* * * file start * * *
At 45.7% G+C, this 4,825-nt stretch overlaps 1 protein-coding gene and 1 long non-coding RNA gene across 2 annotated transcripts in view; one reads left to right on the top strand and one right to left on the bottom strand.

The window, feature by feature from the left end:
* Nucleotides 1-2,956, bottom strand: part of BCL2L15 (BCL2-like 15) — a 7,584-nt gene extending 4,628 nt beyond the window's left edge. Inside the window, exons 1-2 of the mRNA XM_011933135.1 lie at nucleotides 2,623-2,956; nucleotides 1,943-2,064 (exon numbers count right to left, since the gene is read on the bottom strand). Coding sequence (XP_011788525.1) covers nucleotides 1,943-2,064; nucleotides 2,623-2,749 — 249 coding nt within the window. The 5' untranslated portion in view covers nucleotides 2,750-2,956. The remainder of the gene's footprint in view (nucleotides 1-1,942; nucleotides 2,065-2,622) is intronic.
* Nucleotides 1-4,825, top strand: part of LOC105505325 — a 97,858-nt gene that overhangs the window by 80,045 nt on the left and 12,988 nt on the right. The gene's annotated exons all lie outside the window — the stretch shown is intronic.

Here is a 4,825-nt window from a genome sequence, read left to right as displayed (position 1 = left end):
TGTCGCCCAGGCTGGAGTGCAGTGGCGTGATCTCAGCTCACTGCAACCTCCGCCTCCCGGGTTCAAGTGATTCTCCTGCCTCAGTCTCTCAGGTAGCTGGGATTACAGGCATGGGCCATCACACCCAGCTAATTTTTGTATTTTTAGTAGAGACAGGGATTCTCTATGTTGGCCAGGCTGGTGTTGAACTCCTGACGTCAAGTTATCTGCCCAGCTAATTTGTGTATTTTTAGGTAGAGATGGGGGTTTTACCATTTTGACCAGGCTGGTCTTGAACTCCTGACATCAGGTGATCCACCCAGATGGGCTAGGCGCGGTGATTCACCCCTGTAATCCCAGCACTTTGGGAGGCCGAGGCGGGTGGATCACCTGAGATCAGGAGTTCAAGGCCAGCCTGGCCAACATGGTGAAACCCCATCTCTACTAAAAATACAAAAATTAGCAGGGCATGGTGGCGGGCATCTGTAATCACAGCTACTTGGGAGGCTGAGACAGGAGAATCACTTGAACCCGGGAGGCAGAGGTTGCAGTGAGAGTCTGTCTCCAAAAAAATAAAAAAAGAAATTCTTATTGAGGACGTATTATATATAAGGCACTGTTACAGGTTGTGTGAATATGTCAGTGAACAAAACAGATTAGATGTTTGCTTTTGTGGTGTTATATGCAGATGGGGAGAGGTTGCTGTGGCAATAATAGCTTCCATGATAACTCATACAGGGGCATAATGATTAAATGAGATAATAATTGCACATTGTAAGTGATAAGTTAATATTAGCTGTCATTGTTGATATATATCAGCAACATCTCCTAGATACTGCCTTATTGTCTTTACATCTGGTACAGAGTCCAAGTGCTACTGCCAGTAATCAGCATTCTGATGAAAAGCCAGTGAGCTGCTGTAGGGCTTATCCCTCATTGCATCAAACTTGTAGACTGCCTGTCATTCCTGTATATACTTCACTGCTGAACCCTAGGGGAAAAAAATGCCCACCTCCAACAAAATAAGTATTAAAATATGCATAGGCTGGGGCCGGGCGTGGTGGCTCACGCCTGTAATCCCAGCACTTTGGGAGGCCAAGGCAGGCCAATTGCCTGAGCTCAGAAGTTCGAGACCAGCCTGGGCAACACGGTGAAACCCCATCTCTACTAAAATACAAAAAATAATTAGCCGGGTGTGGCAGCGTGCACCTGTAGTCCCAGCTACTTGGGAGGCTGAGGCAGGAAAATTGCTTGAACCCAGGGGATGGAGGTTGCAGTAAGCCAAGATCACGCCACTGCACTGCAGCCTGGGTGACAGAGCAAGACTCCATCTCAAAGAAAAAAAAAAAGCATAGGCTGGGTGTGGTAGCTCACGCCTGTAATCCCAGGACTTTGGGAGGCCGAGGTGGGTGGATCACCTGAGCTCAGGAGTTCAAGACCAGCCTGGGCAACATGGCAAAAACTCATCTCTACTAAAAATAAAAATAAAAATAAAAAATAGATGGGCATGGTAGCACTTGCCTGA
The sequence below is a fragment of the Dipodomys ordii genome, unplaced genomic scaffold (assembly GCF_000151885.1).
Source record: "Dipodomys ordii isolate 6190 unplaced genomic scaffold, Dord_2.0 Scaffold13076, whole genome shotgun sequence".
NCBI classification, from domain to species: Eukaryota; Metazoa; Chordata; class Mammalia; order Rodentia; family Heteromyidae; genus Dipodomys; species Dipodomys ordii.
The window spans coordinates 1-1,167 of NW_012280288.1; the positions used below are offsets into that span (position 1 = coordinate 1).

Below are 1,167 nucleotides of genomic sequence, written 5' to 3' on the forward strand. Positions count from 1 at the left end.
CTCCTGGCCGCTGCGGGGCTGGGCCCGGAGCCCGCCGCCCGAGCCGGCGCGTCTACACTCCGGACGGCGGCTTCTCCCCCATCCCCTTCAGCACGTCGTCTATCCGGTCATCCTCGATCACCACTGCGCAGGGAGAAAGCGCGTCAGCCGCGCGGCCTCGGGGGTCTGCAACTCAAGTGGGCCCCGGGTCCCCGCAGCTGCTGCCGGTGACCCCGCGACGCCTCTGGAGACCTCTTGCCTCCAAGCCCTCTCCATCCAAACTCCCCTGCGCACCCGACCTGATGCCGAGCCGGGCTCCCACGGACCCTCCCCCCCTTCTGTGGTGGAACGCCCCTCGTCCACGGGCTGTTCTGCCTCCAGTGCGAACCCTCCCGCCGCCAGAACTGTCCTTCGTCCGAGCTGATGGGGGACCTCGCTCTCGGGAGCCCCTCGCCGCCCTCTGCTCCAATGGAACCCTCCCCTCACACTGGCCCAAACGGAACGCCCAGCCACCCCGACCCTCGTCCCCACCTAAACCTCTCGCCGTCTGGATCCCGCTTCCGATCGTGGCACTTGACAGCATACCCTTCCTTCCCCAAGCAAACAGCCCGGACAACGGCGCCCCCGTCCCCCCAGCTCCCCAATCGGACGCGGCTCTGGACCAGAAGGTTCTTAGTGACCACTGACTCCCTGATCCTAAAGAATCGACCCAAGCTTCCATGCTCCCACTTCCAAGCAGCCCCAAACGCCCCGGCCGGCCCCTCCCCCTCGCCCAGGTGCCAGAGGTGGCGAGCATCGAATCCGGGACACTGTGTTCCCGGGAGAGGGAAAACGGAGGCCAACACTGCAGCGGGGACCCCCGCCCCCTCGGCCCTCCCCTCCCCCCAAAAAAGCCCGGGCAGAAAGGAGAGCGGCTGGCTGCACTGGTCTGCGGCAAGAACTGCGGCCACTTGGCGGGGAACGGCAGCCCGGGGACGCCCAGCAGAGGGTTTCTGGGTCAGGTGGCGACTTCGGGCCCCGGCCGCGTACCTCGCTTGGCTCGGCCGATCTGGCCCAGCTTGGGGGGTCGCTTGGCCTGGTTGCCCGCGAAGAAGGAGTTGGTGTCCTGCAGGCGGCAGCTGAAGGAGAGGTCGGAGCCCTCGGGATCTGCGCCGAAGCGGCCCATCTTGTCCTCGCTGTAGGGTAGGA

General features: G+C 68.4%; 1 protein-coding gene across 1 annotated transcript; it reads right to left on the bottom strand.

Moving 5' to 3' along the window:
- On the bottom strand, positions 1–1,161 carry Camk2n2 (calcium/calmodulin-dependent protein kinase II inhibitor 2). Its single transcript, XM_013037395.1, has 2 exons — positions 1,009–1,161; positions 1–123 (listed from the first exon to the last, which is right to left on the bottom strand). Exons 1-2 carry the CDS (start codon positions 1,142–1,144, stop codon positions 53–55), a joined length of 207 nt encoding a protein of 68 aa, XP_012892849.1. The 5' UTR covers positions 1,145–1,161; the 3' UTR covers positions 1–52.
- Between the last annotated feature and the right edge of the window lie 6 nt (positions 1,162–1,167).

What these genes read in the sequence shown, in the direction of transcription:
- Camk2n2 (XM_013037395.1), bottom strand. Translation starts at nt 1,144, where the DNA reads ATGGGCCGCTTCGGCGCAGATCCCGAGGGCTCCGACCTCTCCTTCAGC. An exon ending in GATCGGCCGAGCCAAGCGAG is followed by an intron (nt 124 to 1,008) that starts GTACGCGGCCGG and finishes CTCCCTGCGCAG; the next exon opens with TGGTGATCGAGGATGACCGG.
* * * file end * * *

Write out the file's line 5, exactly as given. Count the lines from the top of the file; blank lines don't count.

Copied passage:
Here is a 4,825-nt window from a genome sequence, read left to right as displayed (position 1 = left end):